As for Gravitation, this is a selection of Shota Iatashvili’s stories. It includes the best stories from the collection Backlighting (1998), The Flower of Flowers and the Engineer (2000), Photodaddies (2005) and texts written afterwards. The book opens with an extensive story The Sick Town written in 1992: in this story describes, as a parable, Tbilisi’s civil war events of 1991-2, which ended in the overthrow of President ZviadGamsakhurdia. The author wrote this text write in the nightmarish period of unaccountability: there was actually no distancing involved to allow for analysis and evaluation of events. That is why the work is distinguished by its extremely tense emotions, by its quantity of ghostly, cruel figures and, at the same time, by an idiosyncratic lyricism. This book contains several stories which are autobiographical. Among them is Memento Vitae, which the author makes very effective by montage effects: he sticks together with great craft short clips of various periods and various moods. ‘How We Chased Death out of the House’ and ‘’My Chess Novella’ are also autobiographical. From a formalistic point of view, the story ‘Close Readers of the Text’ is especially interesting. It is written without punctuation, which may seem to us something rather futuristic, because the strange procedure for reading the non-text, which reminds us of solving a differential equation, and is perceived as a clear challenge from the author. The story ‘On the Table’ is a reworking of Latin American prose, where the whole action takes places around an enormous table in the house. The book includes nine stories from the cycle Once Again Stories about Males and Females. In these stories the author creates various hermetic spaces where he places two main characters of the cycle, Rezo and Nana, and in these closed surroundings investigates extreme situations of a woman’s and a man’s interrelations. Among the texts of Iatashvili’s latest period, the story ‘Formalists’ attracts particular attention: here writers who are friends use various strange methods to create cardinally new literary works: by inventing new syntax or new verse forms, by an algorhythmic cyber-novel, where the main characters are constantly changing and at the same time the topographical names also change, as well as the time of the action, the genre of the text, and so on. On the whole, the book, which contains more than twenty stories written over the space of twenty years, is distinguished by its stylistic variety, by its broad range of moods, from the tragic to the ironic and to light humour, but the forms of narration are sometimes constructed according to classical structural rules, and sometimes strive for destructuralisation and the non-linear.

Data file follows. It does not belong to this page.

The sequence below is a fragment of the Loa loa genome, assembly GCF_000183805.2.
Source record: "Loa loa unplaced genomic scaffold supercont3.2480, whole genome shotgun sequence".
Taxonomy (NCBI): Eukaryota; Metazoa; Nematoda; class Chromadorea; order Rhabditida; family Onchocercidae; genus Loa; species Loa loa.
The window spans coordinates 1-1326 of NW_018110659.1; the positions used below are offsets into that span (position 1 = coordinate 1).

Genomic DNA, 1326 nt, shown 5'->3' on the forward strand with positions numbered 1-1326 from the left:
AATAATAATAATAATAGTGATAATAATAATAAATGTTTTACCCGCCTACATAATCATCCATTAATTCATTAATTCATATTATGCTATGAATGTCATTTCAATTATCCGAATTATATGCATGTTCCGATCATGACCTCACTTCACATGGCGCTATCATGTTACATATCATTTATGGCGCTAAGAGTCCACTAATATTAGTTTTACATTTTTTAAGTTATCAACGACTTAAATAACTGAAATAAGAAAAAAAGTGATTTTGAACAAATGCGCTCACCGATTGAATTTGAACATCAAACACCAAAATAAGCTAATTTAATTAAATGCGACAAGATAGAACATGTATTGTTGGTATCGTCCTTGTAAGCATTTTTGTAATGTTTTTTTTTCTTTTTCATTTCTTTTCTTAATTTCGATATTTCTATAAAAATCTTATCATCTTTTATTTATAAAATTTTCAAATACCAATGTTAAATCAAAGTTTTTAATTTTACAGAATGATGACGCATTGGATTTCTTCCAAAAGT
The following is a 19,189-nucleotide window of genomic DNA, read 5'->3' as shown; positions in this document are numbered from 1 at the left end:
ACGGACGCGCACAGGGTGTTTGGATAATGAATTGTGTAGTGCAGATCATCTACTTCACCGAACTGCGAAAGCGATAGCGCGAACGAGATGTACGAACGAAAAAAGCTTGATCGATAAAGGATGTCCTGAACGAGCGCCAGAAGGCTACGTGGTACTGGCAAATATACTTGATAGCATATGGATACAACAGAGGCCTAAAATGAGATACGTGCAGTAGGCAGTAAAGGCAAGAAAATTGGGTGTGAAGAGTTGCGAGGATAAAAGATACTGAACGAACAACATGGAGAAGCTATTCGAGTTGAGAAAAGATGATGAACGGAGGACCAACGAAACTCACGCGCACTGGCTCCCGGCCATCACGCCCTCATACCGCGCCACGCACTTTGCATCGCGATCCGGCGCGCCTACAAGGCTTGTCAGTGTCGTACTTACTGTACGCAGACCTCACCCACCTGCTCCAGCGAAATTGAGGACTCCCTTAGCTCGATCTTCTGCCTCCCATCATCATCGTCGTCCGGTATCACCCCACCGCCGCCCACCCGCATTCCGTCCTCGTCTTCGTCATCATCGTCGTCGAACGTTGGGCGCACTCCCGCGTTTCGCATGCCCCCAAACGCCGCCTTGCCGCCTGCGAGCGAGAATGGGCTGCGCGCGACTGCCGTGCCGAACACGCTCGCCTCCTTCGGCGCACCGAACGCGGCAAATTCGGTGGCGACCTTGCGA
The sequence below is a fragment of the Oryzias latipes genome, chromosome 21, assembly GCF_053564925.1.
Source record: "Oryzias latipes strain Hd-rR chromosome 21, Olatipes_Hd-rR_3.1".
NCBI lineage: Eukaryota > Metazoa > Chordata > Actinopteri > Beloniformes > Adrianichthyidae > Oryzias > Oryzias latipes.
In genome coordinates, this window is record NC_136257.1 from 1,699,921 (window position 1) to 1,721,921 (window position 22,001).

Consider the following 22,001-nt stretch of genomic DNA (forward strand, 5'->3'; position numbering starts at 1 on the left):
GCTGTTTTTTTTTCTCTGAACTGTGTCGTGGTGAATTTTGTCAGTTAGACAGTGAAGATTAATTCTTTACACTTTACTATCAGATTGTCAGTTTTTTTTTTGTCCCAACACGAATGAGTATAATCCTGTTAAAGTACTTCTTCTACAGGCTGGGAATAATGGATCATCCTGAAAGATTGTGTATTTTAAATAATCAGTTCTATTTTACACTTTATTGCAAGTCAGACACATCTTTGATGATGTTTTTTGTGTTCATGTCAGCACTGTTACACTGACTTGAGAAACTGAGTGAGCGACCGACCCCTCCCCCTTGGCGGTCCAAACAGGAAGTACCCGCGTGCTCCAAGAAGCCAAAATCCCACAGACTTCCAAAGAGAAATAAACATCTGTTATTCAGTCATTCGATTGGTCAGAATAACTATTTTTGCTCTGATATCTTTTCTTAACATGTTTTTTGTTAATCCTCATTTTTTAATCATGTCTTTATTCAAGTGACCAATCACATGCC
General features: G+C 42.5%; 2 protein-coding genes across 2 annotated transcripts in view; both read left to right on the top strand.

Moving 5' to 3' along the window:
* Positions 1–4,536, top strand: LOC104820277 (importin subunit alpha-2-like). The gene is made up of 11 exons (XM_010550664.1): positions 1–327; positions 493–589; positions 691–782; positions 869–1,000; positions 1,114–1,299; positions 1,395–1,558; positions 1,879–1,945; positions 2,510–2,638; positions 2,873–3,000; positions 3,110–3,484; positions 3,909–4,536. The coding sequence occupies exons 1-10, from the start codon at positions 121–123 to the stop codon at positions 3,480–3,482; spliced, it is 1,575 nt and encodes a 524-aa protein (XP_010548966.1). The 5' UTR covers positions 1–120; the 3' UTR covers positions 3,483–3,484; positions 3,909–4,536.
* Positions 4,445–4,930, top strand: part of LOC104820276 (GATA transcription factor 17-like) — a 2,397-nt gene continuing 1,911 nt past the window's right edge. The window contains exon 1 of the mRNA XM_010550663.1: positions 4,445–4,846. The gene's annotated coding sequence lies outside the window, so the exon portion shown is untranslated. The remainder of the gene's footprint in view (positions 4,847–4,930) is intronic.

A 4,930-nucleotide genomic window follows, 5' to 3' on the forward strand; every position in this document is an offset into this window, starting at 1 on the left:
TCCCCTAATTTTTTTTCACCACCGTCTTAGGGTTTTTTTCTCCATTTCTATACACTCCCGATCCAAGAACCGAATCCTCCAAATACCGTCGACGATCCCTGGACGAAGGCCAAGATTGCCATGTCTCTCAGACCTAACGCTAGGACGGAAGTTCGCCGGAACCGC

‘I live in a sick city’, the hero of the story begins his narrative. The sick city is the narrative’s basic image. Here, the everyday evolves imperceptibly into the fantastic: tanks on the streets and burst of machine-gun fire, endless changes of government; tinned mouse meat and cockroach jam, churches, turned into porno-temples, a constant flow of corpses which the hero and narrator loads into the crematorium oven. A general viciousness and feralness becomes the norm in life. It is only the hero, while his eyes are still not completely dimmed, sees the city in its true shape: ‘…a monster with burnt out, windowless houses, one-armed and one-legged men, raped women, human brains mixed with blood…’
Sergei Kostyrko, critic
'The story ‘The Formalists’ is closer to post-modernism than to any other trend in its epistolary unreliability, irony, self-reflection, essay-like nature and its non-linear form… yet, unlike classic post-modernism, deep in it we come across elements typical of the modernist artist, and which develop the fundamental tendencies of post-postmodern literature.'
Sopo Tsulia, critic
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